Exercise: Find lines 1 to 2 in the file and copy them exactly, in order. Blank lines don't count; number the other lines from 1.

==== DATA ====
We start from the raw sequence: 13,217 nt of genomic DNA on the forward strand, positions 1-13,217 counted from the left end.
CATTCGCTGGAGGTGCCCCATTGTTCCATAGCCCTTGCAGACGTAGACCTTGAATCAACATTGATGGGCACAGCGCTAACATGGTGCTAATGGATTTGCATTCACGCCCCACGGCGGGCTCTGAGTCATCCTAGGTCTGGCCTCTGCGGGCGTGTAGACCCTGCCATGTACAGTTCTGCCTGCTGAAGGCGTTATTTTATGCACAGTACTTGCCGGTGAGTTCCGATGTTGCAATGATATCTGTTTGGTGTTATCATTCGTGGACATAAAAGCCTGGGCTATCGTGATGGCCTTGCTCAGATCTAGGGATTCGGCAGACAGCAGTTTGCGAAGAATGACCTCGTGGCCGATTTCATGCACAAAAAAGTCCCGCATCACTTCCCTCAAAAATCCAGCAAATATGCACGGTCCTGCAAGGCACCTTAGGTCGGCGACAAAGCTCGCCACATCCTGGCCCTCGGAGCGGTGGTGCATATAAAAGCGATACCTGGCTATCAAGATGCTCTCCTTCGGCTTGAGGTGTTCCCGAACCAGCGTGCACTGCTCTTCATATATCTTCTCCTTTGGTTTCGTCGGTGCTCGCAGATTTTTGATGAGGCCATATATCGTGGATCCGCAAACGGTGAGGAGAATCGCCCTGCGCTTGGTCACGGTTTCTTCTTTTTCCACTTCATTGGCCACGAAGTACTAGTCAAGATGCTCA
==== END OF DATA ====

We start from the raw sequence: 13,217 nt of genomic DNA on the forward strand, positions 1-13,217 counted from the left end.
CATTCGCTGGAGGTGCCCCATTGTTCCATAGCCCTTGCAGACGTAGACCTTGAATCAACATTGATGGGCACAGCGCTAACATGGTGCTAATGGATTTGCATTCACGCCCCACGGCGGGCTCTGAGTCATCCTAGGTCTGGCCTCTGCGGGCGTGTAGACCCTGCCATGTACAGTTCTGCCTGCTGAAGGCGTTATTTTATGCACAGTACTTGCCGGTGAGTTCCGATGTTGCAATGATATCTGTTTGGTGTTATCATTCGTGGACATAAAAGCCTGGGCTATCGTGATGGCCTTGCTCAGATCTAGGGATTCGGCAGACAGCAGTTTGCGAAGAATGACCTCGTGGCCGATTTCATGCACAAAAAAGTCCCGCATCACTTCCCTCAAAAATCCAGCAAATATGCACGGTCCTGCAAGGCACCTTAGGTCGGCGACAAAGCTCGCCACATCCTGGCCCTCGGAGCGGTGGTGCATATAAAAGCGATACCTGGCTATCAAGATGCTCTCCTTCGGCTTGAGGTGTTCCCGAACCAGCGTGCACTGCTCTTCATATATCTTCTCCTTTGGTTTCGTCGGTGCTCGCAGATTTTTGATGAGGCCATATATCGTGGATCCGCAAACGGTGAGGAGAATCGCCCTGCGCTTGGTCACGGTTTCTTCTTTTTCCACTTCATTGGCCACGAAGTACTAGTCAAGATGCTCA